“Police have a mandate to protect law-abiding citizens and those who find themselves on the wrong side — we shall have no leniency on them,” Mthethwa said in a statement.
He also warned truck drivers on the third day of a wage strike in Johannesburg, saying they had the right to protest but not to “violent, barbaric and intolerant behaviour”.
Four taxi passengers were seriously hurt near Johannesburg on Wednesday when a trucker fleeing an attack by strikers crashed his vehicle into theirs, and other trucks were burned, stoned and looted, media reported.
Despite being the continent’s economic powerhouse, South Africa has battled to improve living standards for the black majority since the 1994 fall of the white minority apartheid regime. ref: ANP/AFP

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AFRICA

Gabon President Ali Bongo recovering from an undisclosed illness in Saudi Arabia

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Gabonese President Ali Bongo Ondimba is recovering from an undisclosed illness in Saudi Arabia and still performing his duties, according to a statement released on Sunday amid mounting speculation about his health.

The issue is a particularly sensitive one in the Central African nation. When Bongo’s father died in 2009 after more than four decades in power, Gabonese officials angrily denied French media reports of his death for almost a day, and shut down the internet in the country for several hours.

The statement said that Ali Bongo was suffering dizziness at his hotel in Riyad, Saudi Arabia on Oct. 24 when he sought medical care at King Faysal Hospital.

The information about the president’s health is “extremely reassuring” and the president “continues to perform his duties,” the presidency said.

The communique came amid a swirl of rumors over the president’s health back home in the Central African nation. Some media reports suggested that Bongo had suffered a stroke, though government spokesman Ike Ngouoni cautioned people about “fake news”.

“It would be in his interest entirely to make his presence. I think they’re not putting him in front of the cameras intentionally,” said Douglas A. Yates, a Paris-based Gabon expert.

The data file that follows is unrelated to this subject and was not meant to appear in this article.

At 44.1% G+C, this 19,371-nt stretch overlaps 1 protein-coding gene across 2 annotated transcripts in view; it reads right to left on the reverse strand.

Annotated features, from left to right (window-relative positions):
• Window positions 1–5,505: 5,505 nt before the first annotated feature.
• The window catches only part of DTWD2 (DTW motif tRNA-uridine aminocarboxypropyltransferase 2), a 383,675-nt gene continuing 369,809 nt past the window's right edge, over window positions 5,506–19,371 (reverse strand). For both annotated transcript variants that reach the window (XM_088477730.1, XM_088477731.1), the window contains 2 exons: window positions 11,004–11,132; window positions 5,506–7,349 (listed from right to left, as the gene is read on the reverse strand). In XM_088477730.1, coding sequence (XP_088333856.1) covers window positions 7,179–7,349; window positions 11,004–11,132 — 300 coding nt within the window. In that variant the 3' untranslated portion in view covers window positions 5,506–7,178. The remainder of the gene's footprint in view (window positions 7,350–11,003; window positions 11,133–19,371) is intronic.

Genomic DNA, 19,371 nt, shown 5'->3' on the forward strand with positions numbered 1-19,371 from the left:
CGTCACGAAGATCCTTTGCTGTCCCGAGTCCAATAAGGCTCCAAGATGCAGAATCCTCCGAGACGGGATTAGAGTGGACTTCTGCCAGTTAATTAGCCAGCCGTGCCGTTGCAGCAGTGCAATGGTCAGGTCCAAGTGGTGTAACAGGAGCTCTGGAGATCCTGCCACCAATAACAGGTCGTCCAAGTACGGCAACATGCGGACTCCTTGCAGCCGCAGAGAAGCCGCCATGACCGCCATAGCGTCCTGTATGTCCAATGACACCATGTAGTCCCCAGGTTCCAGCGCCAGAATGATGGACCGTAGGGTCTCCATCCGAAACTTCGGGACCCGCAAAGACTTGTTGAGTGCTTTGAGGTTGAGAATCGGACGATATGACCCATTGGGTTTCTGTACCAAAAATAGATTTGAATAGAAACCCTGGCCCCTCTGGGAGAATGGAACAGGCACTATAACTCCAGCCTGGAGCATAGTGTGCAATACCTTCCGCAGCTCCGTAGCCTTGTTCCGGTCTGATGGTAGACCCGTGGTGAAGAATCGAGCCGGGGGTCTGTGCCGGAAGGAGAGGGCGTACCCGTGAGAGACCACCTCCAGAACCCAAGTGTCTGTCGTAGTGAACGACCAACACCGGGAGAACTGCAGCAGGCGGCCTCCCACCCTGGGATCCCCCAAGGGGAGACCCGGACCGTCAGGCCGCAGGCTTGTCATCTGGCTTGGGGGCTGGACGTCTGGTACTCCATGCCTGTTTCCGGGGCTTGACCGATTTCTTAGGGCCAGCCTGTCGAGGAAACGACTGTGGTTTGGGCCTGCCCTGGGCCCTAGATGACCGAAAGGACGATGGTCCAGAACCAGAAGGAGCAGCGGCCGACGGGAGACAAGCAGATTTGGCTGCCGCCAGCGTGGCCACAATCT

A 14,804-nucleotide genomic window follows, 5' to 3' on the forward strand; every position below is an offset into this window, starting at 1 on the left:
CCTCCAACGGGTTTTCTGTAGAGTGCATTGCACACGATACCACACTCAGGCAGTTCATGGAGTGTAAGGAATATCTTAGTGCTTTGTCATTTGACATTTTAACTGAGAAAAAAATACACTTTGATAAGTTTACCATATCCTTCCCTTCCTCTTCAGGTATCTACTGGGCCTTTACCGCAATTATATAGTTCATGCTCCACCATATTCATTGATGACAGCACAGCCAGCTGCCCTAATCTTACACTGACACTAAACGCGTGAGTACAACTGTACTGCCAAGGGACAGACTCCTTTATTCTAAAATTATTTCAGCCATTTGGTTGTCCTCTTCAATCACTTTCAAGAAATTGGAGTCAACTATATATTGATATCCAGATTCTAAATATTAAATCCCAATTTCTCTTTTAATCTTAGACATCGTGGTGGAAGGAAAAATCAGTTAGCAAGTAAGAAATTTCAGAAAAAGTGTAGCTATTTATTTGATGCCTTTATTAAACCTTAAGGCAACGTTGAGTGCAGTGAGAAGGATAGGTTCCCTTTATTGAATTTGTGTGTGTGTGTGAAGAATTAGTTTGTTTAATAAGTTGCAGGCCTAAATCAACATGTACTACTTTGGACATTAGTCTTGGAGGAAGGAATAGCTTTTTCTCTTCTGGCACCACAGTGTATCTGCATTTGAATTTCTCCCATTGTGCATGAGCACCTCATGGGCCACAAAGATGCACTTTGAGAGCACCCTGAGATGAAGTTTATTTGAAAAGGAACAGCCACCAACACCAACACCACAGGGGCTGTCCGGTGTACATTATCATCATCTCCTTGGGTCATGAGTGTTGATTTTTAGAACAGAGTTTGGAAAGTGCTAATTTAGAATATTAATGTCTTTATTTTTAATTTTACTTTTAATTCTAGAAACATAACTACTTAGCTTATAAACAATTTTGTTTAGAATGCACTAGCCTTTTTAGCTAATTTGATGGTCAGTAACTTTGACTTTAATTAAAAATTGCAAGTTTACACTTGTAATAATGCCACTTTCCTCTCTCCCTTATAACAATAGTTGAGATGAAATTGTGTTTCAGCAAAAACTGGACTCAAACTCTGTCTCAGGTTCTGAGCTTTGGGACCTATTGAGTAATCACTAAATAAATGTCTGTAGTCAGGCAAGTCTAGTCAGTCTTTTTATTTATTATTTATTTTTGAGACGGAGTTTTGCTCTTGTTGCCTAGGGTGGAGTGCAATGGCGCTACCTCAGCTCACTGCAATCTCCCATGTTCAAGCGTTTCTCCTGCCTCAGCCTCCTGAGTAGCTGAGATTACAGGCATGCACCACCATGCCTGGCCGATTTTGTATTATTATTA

One of the world’s largest producers of oil, Gabon’s wealth is far from evenly distributed. About a third of the population, estimated to be below 2 million people, live below the poverty line, according to the World Bank.

The elder Bongo, who ruled the oil-rich nation from 1967 until his 2009 death, was viewed by many as the father of the nation. His time in power, though, was dogged by allegations of corruption and the use of oil profits for personal luxuries, including properties in several European and American cities, and lavish trips abroad.

Ali Bongo won a special presidential election that was held a few months after his father’s death. The opposition claimed it was rigged.

In 2016, protesters took to the streets of the capital, Libreville, and the Parliament building was burned after Bongo’s opponent, Jean Ping, accused Bongo of vote-rigging. The European Union, the United States, and France also expressed concerns about some of the results. Gabon’s constitutional court later upheld Bongo’s victory. AP

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Nigerian army posts Trump video to justify shooting muslim Shiites

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Nigeria’s army (has) posted a video of US President Donald Trump saying soldiers would shoot migrants throwing stones to justify opening fire on a Shiite group (last) week.

In the video, Trump warns that soldiers deployed to the Mexican border could shoot Central American migrants who throw stones at them while attempting to cross illegally.

“We’re not going to put up with that. They want to throw rocks at our military, our military fights back,” said Trump in remarks made on Thursday.

“I told them (troops) consider it (a rock) a rifle. When they throw rocks like they did at the Mexican military and police, I say consider it a rifle.”

Nigeria’s defence spokesman John Agim told AFP that the army posted the video in response to criticism that its security forces had acted unlawfully.